The Conservatives are sometimes referred to as the “party of business”, but Brexit has been straining the epithet’s credibility.
Yesterday saw a spat break out between Brexit Secretary Dominic Raab and John Lewis boss Charlie Mayfield, although to their credit both remained civil.
It began when the department store announced its latest half-year results, showing profits had fallen by a stunning 99 per cent. Looking ahead to the future, Mayfield said that with “the level of uncertainty facing consumers and the economy, in part due to ongoing Brexit negotiations, forecasting is particularly difficult”.
Raab later decided he needed to “gently” say that it was “rather easy for a business to blame Brexit and the politicians, rather than take responsibility for their own situation”, although he agreed that “uncertainty” around the Brexit talks would have “an impact on business”.
Mayfield didn’t let that slide. Despite saying he did not want to get into “some sort of ding-dong” with Raab, Mayfield stressed he had not actually blamed Brexit for the near-wipeout of the firm’s profits but, still, “the fact is sterling is weaker” so it was “more expensive to import goods” and this was hitting the company’s bottom line.
The exchanges in the coming months may get considerably less polite, particularly if the UK Government fails to secure a trade deal with the European Union. Writing for The Scotsman last week, the CBI’s director-general Carolyn Fairbairn warned a no-deal exit from the EU would be a “catastrophic risk for Scotland and the rest of the UK”.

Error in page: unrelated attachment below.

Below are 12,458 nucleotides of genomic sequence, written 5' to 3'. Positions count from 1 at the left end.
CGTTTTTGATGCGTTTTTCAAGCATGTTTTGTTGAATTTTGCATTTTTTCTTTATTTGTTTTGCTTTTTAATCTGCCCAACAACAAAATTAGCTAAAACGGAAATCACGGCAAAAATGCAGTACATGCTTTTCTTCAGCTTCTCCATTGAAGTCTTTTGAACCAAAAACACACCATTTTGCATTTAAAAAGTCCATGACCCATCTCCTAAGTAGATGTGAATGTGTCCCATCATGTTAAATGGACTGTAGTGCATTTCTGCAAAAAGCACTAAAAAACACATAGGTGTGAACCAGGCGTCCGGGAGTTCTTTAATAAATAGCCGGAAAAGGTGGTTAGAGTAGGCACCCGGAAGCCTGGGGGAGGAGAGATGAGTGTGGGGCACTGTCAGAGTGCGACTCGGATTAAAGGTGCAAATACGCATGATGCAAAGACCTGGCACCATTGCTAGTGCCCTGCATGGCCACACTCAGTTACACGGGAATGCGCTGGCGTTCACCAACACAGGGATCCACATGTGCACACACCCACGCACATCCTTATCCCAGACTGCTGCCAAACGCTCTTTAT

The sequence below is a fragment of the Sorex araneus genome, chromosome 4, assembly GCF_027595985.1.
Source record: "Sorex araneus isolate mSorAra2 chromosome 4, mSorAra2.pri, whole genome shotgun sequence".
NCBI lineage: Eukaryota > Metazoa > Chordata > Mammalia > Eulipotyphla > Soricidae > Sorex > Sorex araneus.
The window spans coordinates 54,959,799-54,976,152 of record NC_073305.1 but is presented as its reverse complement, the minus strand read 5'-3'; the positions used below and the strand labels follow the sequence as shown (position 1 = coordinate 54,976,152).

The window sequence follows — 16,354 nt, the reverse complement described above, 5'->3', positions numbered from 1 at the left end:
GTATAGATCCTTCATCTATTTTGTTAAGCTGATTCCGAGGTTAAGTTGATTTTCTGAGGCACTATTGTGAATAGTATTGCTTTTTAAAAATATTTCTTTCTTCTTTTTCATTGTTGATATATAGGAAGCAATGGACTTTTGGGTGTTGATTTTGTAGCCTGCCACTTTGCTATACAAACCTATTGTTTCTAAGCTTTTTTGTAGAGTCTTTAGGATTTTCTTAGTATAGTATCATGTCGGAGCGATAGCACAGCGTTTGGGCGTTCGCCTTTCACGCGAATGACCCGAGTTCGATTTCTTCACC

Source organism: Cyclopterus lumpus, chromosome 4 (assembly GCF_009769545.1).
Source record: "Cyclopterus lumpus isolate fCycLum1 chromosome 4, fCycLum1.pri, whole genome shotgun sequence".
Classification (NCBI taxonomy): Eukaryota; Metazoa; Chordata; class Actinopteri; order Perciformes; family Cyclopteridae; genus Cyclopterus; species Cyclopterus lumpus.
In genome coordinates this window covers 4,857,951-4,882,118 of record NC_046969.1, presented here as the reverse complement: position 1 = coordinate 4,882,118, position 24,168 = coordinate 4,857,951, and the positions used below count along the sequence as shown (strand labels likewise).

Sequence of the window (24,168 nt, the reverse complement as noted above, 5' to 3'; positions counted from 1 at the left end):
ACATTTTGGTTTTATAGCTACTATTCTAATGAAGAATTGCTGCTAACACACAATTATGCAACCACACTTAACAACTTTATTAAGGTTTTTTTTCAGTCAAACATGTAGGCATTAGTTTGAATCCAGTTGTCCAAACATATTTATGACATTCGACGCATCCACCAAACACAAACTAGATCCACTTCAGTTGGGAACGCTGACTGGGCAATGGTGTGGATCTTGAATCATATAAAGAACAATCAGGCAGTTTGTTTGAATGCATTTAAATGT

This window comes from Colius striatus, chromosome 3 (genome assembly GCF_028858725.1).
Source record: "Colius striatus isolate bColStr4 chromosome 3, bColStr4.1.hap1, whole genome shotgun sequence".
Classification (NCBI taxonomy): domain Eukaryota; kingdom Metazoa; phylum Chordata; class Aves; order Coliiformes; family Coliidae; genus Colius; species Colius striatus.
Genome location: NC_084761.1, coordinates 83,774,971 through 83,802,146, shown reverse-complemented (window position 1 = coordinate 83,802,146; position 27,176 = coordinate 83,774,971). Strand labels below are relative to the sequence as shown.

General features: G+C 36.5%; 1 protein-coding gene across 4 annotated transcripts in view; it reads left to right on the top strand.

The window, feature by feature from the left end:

If that catastrophe is allowed to unfold, the question of blame will be a hotly contested one. No doubt hardline Brexiteers will attempt to turn Brussels into the villain of the piece, given the EU quickly ruled out their idea that the UK should get a “have your cake and eat it” trade deal, securing all the benefits of being in the EU club, without paying the subscription fees or abiding by any of its rules.
Theresa May is said to be at risk of a leadership challenge from her party’s Brexit wing and, even if she doesn’t, rejection of her Chequers plan by the EU would mean the party will face a significant choice between backing a no-deal Brexit or, perhaps, staying in the Single Market. And that would be a choice that could define the Conservative Party for a generation.